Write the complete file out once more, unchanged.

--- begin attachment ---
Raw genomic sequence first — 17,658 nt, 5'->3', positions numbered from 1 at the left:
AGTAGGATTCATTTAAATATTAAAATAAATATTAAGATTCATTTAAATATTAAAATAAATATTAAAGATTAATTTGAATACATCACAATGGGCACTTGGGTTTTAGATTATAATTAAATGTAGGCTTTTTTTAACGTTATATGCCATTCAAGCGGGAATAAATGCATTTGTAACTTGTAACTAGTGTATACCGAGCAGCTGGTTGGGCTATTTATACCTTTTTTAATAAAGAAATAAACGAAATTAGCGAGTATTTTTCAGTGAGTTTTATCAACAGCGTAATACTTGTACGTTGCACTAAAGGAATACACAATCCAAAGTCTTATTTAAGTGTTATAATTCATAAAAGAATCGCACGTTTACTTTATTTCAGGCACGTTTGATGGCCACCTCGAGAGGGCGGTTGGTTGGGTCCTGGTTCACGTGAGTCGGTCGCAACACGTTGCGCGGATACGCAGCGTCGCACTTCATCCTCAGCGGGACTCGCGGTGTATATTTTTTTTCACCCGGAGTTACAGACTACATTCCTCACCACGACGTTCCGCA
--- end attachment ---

Raw genomic sequence first — 17,658 nt, 5'->3', positions numbered from 1 at the left:
AGTAGGATTCATTTAAATATTAAAATAAATATTAAGATTCATTTAAATATTAAAATAAATATTAAAGATTAATTTGAATACATCACAATGGGCACTTGGGTTTTAGATTATAATTAAATGTAGGCTTTTTTTAACGTTATATGCCATTCAAGCGGGAATAAATGCATTTGTAACTTGTAACTAGTGTATACCGAGCAGCTGGTTGGGCTATTTATACCTTTTTTAATAAAGAAATAAACGAAATTAGCGAGTATTTTTCAGTGAGTTTTATCAACAGCGTAATACTTGTACGTTGCACTAAAGGAATACACAATCCAAAGTCTTATTTAAGTGTTATAATTCATAAAAGAATCGCACGTTTACTTTATTTCAGGCACGTTTGATGGCCACCTCGAGAGGGCGGTTGGTTGGGTCCTGGTTCACGTGAGTCGGTCGCAACACGTTGCGCGGATACGCAGCGTCGCACTTCATCCTCAGCGGGACTCGCGGTGTATATTTTTTTTCACCCGGAGTTACAGACTACATTCCTCACCACGACGTTCCGCA